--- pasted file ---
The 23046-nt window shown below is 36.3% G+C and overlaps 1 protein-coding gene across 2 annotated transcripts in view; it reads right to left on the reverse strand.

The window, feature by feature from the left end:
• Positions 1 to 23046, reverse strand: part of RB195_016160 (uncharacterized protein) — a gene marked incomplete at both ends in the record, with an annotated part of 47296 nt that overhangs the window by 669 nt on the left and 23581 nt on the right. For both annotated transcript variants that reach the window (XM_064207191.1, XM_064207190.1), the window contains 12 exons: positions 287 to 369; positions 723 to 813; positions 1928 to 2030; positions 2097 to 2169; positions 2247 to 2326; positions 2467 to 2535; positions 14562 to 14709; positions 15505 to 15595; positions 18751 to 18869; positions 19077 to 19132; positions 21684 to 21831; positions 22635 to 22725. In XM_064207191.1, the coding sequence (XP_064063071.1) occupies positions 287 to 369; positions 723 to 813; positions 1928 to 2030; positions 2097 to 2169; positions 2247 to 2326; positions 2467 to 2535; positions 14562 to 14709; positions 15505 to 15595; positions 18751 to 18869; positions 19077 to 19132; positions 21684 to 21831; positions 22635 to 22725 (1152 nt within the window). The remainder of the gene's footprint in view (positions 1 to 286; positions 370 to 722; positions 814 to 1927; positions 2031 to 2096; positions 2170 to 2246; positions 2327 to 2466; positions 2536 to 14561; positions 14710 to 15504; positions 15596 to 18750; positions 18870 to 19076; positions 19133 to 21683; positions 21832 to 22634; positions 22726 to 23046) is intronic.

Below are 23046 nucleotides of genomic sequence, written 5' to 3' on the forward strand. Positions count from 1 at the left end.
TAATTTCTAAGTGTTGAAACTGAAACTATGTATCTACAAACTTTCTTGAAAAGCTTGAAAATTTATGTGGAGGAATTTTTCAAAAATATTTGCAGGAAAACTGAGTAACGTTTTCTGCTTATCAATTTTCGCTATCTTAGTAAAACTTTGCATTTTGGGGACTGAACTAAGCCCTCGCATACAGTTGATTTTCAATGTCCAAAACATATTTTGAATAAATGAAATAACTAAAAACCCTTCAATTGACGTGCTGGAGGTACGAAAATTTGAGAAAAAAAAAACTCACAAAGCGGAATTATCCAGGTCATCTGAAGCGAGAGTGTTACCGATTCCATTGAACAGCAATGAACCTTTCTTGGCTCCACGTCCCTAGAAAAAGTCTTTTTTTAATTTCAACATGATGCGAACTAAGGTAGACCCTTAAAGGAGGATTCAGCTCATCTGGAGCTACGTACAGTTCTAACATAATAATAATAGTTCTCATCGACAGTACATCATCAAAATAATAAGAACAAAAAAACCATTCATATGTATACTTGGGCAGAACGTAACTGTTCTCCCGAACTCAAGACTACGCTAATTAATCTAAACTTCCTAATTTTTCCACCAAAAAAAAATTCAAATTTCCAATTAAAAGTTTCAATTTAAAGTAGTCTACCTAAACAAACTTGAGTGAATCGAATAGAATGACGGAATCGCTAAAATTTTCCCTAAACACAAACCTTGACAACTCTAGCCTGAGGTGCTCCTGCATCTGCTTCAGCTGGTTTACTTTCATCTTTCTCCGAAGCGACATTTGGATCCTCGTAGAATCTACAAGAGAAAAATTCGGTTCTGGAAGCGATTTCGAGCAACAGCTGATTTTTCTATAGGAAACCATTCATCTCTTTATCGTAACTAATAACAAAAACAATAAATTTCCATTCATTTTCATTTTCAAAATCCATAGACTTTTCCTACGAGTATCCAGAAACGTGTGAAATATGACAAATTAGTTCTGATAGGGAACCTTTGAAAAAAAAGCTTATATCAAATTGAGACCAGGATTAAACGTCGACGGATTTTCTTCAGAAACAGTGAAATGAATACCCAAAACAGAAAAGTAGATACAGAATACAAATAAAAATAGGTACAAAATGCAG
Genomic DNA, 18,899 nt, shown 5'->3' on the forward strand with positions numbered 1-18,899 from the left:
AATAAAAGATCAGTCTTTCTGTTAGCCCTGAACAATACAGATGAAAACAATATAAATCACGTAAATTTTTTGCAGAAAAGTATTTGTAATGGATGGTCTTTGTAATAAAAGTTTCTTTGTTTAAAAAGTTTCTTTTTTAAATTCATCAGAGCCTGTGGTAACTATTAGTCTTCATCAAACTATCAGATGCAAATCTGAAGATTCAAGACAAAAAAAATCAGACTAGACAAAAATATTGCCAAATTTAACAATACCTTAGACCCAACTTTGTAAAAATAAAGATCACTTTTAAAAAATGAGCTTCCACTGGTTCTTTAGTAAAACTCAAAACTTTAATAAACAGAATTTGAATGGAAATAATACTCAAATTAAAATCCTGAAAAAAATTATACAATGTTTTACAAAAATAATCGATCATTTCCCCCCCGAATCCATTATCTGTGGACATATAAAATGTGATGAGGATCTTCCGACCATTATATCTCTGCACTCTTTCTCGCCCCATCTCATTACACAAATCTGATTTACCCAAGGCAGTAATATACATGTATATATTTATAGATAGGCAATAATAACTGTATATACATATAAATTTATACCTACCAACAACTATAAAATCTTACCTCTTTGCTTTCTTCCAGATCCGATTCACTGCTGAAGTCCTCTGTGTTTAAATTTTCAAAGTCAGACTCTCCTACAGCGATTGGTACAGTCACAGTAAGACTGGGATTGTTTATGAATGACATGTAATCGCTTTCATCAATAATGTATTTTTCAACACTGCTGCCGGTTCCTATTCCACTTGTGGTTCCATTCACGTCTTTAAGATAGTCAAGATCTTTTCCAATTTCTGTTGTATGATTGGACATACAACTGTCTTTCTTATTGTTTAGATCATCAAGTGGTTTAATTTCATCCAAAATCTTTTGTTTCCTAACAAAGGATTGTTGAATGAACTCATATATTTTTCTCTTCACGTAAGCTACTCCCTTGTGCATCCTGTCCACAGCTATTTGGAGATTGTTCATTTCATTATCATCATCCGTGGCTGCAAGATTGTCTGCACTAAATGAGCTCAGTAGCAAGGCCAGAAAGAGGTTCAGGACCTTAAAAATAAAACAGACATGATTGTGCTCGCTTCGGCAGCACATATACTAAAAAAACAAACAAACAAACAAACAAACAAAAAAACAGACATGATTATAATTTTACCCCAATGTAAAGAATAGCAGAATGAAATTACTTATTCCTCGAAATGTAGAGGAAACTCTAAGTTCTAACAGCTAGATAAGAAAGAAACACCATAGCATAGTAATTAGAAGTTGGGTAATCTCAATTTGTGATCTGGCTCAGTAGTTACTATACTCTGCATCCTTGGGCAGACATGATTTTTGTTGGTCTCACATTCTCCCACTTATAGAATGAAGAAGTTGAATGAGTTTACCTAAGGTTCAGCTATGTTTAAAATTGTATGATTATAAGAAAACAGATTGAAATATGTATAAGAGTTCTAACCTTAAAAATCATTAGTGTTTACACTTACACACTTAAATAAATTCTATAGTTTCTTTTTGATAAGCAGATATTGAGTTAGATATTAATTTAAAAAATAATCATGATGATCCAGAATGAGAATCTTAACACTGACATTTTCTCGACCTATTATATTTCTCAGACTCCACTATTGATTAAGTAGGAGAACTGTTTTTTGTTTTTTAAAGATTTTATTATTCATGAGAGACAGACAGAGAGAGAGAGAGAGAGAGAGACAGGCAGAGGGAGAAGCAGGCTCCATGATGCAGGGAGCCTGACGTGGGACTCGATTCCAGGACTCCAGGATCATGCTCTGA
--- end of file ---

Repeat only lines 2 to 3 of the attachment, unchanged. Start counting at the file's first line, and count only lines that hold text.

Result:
The window, feature by feature from the left end:
• Positions 1 to 23046, reverse strand: part of RB195_016160 (uncharacterized protein) — a gene marked incomplete at both ends in the record, with an annotated part of 47296 nt that overhangs the window by 669 nt on the left and 23581 nt on the right. For both annotated transcript variants that reach the window (XM_064207191.1, XM_064207190.1), the window contains 12 exons: positions 287 to 369; positions 723 to 813; positions 1928 to 2030; positions 2097 to 2169; positions 2247 to 2326; positions 2467 to 2535; positions 14562 to 14709; positions 15505 to 15595; positions 18751 to 18869; positions 19077 to 19132; positions 21684 to 21831; positions 22635 to 22725. In XM_064207191.1, the coding sequence (XP_064063071.1) occupies positions 287 to 369; positions 723 to 813; positions 1928 to 2030; positions 2097 to 2169; positions 2247 to 2326; positions 2467 to 2535; positions 14562 to 14709; positions 15505 to 15595; positions 18751 to 18869; positions 19077 to 19132; positions 21684 to 21831; positions 22635 to 22725 (1152 nt within the window). The remainder of the gene's footprint in view (positions 1 to 286; positions 370 to 722; positions 814 to 1927; positions 2031 to 2096; positions 2170 to 2246; positions 2327 to 2466; positions 2536 to 14561; positions 14710 to 15504; positions 15596 to 18750; positions 18870 to 19076; positions 19133 to 21683; positions 21832 to 22634; positions 22726 to 23046) is intronic.